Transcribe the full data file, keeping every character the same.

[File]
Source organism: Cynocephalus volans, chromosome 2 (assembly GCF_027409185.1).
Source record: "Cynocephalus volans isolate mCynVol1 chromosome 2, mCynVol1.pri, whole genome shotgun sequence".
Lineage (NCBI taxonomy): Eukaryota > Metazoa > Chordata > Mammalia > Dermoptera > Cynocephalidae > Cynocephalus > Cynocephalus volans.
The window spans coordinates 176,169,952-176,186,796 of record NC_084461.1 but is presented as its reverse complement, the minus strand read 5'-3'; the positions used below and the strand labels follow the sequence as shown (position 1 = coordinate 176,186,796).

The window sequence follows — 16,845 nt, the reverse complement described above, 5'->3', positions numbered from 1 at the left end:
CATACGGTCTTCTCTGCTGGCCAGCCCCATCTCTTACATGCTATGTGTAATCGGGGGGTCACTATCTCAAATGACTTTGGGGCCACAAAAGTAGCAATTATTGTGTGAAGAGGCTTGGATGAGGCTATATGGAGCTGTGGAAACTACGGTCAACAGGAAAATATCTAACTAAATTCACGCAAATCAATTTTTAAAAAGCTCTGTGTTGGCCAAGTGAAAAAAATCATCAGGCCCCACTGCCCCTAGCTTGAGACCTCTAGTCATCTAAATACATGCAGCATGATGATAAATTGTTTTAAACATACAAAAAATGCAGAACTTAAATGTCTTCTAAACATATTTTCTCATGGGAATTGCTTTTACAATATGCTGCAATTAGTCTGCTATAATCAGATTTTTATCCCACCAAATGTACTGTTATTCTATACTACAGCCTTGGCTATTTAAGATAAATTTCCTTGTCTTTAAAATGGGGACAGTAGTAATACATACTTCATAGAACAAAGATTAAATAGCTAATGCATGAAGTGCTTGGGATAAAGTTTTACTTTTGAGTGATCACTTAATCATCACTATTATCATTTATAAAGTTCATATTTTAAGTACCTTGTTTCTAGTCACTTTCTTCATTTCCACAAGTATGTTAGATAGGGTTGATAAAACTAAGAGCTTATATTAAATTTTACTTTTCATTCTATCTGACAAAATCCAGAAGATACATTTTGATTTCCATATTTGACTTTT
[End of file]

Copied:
Source organism: Cynocephalus volans, chromosome 2 (assembly GCF_027409185.1).
Source record: "Cynocephalus volans isolate mCynVol1 chromosome 2, mCynVol1.pri, whole genome shotgun sequence".
Lineage (NCBI taxonomy): Eukaryota > Metazoa > Chordata > Mammalia > Dermoptera > Cynocephalidae > Cynocephalus > Cynocephalus volans.
The window spans coordinates 176,169,952-176,186,796 of record NC_084461.1 but is presented as its reverse complement, the minus strand read 5'-3'; the positions used below and the strand labels follow the sequence as shown (position 1 = coordinate 176,186,796).

The window sequence follows — 16,845 nt, the reverse complement described above, 5'->3', positions numbered from 1 at the left end:
CATACGGTCTTCTCTGCTGGCCAGCCCCATCTCTTACATGCTATGTGTAATCGGGGGGTCACTATCTCAAATGACTTTGGGGCCACAAAAGTAGCAATTATTGTGTGAAGAGGCTTGGATGAGGCTATATGGAGCTGTGGAAACTACGGTCAACAGGAAAATATCTAACTAAATTCACGCAAATCAATTTTTAAAAAGCTCTGTGTTGGCCAAGTGAAAAAAATCATCAGGCCCCACTGCCCCTAGCTTGAGACCTCTAGTCATCTAAATACATGCAGCATGATGATAAATTGTTTTAAACATACAAAAAATGCAGAACTTAAATGTCTTCTAAACATATTTTCTCATGGGAATTGCTTTTACAATATGCTGCAATTAGTCTGCTATAATCAGATTTTTATCCCACCAAATGTACTGTTATTCTATACTACAGCCTTGGCTATTTAAGATAAATTTCCTTGTCTTTAAAATGGGGACAGTAGTAATACATACTTCATAGAACAAAGATTAAATAGCTAATGCATGAAGTGCTTGGGATAAAGTTTTACTTTTGAGTGATCACTTAATCATCACTATTATCATTTATAAAGTTCATATTTTAAGTACCTTGTTTCTAGTCACTTTCTTCATTTCCACAAGTATGTTAGATAGGGTTGATAAAACTAAGAGCTTATATTAAATTTTACTTTTCATTCTATCTGACAAAATCCAGAAGATACATTTTGATTTCCATATTTGACTTTT